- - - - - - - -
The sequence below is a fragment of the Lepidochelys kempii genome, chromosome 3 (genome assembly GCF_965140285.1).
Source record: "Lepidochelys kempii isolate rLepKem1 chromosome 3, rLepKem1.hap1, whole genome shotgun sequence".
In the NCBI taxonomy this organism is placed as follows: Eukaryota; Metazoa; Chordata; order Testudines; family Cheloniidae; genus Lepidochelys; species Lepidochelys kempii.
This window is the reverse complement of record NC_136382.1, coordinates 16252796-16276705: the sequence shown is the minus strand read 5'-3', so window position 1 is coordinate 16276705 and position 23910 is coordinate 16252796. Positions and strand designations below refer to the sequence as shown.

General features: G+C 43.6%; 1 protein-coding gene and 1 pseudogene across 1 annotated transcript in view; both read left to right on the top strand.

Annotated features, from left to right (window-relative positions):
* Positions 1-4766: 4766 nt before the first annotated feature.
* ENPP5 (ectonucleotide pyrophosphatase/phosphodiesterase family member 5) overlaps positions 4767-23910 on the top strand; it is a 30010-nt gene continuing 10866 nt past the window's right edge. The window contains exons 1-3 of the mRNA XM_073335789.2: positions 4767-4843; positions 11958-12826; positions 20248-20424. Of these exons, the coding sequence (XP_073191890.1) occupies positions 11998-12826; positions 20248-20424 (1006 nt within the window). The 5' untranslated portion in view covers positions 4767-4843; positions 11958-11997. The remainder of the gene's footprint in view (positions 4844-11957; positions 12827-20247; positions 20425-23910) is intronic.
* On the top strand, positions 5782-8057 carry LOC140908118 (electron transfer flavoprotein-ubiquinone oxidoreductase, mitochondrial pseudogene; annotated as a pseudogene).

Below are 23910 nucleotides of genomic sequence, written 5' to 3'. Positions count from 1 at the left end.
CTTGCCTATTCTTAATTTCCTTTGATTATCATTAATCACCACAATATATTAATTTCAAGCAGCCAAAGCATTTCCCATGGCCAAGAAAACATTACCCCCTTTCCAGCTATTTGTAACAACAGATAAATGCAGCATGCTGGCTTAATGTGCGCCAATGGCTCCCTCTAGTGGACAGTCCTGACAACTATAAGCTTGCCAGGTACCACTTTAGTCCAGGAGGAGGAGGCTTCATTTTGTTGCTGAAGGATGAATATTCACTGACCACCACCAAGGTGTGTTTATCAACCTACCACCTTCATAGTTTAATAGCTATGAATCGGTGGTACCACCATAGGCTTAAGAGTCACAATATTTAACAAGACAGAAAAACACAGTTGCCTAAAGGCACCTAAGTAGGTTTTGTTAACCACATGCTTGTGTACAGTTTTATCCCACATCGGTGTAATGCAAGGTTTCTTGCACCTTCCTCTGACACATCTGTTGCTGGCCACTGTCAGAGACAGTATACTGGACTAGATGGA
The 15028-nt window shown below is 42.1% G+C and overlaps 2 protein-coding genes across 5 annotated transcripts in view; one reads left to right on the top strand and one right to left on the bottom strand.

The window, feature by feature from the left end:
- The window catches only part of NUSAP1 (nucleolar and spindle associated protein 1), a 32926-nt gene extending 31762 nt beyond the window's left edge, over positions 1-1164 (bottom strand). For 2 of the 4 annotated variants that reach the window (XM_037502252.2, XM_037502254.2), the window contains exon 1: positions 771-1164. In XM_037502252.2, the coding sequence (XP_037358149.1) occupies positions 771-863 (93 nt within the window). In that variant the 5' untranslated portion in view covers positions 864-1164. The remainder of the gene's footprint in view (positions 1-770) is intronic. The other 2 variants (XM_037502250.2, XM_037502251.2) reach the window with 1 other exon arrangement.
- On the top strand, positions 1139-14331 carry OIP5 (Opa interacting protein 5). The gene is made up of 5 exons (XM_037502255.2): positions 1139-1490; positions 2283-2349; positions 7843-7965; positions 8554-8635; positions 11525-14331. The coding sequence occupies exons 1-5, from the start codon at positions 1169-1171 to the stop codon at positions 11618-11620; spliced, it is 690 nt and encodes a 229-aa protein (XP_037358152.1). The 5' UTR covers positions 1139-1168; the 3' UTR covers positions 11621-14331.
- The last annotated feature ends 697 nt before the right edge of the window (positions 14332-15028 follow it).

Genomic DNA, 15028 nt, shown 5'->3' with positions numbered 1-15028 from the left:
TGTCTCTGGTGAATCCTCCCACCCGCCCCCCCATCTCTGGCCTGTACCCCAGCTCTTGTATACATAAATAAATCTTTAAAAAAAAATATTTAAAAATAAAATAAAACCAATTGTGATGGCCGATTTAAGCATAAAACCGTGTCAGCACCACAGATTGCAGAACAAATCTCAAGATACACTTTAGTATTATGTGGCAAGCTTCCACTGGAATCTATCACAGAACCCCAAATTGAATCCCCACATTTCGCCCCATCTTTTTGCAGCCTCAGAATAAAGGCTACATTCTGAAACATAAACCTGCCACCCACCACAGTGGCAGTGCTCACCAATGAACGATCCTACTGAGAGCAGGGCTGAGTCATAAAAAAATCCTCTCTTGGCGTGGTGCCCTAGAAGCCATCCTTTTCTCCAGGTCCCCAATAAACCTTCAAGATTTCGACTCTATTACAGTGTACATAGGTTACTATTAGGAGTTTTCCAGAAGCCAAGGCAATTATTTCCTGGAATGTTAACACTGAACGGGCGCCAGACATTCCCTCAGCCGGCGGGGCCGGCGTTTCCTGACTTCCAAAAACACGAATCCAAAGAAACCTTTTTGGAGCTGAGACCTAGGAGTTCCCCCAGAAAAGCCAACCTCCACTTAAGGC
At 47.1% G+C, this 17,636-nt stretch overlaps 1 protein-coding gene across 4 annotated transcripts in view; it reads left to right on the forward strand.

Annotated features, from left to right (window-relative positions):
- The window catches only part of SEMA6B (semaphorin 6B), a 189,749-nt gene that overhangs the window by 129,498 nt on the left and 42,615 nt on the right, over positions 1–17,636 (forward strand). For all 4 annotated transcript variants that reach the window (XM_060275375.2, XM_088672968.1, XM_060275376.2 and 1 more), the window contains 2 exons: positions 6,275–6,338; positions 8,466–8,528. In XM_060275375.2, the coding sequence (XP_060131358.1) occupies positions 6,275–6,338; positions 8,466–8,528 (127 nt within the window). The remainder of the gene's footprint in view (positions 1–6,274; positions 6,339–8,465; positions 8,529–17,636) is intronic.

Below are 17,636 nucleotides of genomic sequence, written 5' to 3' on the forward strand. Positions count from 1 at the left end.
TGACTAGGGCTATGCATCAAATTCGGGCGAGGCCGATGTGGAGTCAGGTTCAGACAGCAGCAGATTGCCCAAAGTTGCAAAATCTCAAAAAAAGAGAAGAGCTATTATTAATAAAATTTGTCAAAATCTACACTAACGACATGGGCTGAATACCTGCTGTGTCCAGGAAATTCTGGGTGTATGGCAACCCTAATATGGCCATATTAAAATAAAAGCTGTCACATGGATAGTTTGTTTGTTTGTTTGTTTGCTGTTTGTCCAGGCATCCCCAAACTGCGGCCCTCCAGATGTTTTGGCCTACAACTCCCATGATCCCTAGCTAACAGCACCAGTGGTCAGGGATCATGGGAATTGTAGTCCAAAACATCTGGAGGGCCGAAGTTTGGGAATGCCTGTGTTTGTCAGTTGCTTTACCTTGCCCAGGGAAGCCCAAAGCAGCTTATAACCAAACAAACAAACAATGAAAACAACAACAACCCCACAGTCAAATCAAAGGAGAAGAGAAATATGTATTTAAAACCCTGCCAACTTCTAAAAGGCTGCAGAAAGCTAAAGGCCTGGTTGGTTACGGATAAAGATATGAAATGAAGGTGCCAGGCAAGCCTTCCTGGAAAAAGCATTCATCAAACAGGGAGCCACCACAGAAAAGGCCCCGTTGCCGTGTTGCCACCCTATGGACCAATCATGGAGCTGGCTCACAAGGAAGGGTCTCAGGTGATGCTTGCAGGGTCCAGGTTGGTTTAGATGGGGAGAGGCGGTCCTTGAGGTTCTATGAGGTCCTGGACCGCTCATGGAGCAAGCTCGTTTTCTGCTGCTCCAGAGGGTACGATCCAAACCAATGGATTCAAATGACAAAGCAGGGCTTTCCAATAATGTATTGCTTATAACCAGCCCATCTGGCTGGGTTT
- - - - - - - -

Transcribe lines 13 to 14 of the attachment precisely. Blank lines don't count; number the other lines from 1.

The window, feature by feature from the left end:
- The window catches only part of NUSAP1 (nucleolar and spindle associated protein 1), a 32926-nt gene extending 31762 nt beyond the window's left edge, over positions 1-1164 (bottom strand). For 2 of the 4 annotated variants that reach the window (XM_037502252.2, XM_037502254.2), the window contains exon 1: positions 771-1164. In XM_037502252.2, the coding sequence (XP_037358149.1) occupies positions 771-863 (93 nt within the window). In that variant the 5' untranslated portion in view covers positions 864-1164. The remainder of the gene's footprint in view (positions 1-770) is intronic. The other 2 variants (XM_037502250.2, XM_037502251.2) reach the window with 1 other exon arrangement.